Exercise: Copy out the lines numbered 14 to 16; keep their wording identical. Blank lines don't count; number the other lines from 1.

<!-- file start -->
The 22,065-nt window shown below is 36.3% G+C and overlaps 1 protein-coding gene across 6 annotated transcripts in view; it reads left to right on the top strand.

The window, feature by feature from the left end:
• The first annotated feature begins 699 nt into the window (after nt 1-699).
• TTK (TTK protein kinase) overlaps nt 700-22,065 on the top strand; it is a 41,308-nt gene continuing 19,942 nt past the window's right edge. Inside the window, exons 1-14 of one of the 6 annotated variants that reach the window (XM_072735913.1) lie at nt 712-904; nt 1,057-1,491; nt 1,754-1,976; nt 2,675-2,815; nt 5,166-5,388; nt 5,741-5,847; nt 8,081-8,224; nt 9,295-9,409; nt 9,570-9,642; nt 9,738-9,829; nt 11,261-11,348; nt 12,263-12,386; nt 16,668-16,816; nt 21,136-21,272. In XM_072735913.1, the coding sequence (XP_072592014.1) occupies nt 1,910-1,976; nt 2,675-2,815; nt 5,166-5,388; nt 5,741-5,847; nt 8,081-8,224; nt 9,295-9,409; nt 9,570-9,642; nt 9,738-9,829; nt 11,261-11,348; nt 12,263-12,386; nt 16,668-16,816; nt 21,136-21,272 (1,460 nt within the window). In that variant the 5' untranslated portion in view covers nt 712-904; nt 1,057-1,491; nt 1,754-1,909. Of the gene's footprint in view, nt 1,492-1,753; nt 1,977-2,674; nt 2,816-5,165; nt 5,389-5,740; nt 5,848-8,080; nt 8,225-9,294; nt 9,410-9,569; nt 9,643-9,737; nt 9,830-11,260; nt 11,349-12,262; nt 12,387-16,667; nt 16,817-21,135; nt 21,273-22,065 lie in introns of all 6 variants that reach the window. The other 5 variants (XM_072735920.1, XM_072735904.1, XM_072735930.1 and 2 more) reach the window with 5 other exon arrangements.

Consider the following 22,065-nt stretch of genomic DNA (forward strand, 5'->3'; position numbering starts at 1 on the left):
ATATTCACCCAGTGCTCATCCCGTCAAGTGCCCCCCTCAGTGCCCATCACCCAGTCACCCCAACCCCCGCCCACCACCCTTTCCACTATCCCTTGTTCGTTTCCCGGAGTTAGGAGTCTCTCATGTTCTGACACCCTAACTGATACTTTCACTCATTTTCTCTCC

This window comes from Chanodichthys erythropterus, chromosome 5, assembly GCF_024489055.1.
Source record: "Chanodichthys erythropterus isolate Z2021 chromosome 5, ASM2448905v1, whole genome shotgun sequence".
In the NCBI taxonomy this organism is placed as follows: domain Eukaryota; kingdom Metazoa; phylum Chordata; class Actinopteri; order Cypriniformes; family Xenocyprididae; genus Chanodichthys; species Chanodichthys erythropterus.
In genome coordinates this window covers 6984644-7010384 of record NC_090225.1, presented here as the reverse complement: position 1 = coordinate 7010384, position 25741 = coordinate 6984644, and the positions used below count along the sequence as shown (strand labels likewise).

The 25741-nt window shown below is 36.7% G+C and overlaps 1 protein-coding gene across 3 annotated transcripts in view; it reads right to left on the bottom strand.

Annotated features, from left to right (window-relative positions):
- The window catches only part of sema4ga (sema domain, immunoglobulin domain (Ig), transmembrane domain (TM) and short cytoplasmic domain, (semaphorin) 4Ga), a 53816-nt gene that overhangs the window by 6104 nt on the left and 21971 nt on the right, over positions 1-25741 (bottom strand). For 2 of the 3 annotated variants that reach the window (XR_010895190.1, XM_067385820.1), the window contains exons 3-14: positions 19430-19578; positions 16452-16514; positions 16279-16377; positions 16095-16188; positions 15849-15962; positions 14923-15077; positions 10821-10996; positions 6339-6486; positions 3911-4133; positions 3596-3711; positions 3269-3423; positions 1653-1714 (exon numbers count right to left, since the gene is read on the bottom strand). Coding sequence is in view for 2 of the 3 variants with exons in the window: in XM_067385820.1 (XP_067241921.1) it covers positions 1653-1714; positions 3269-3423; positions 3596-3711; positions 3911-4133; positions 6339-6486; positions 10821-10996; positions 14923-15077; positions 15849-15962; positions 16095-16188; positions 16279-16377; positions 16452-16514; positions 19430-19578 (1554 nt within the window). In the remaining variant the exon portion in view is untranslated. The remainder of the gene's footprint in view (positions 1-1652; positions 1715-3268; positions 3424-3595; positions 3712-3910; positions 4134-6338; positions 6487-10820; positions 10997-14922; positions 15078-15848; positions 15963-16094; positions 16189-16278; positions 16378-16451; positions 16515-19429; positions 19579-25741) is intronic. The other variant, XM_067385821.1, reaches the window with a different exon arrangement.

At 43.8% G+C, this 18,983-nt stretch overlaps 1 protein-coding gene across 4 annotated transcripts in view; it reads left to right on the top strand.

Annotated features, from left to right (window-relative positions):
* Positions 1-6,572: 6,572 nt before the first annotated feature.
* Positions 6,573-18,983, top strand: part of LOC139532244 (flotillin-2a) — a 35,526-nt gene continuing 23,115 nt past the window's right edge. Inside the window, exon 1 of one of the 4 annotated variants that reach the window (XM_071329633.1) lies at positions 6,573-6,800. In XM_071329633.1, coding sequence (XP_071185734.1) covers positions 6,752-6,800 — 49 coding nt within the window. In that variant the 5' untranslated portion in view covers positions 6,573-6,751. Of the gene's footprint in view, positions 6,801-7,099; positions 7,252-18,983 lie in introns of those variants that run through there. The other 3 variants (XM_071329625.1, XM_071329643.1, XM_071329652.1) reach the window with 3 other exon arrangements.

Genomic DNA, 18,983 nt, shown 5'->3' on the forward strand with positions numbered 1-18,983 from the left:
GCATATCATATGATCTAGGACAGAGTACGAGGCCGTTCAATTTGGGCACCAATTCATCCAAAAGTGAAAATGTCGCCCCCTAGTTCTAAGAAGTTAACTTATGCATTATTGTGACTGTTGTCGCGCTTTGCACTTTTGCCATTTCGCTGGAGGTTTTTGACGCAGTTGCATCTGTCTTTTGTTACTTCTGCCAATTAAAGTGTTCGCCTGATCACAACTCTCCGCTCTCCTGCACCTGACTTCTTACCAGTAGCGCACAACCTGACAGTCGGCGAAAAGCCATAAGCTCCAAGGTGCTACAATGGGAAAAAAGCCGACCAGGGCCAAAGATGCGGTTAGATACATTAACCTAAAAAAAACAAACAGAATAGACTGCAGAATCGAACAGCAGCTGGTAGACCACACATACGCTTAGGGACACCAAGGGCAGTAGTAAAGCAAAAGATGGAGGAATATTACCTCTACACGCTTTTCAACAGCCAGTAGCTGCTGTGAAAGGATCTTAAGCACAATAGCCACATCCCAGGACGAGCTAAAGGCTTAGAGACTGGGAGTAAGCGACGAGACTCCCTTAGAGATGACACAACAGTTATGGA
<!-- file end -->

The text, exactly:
At 43.8% G+C, this 18,983-nt stretch overlaps 1 protein-coding gene across 4 annotated transcripts in view; it reads left to right on the top strand.

Annotated features, from left to right (window-relative positions):
* Positions 1-6,572: 6,572 nt before the first annotated feature.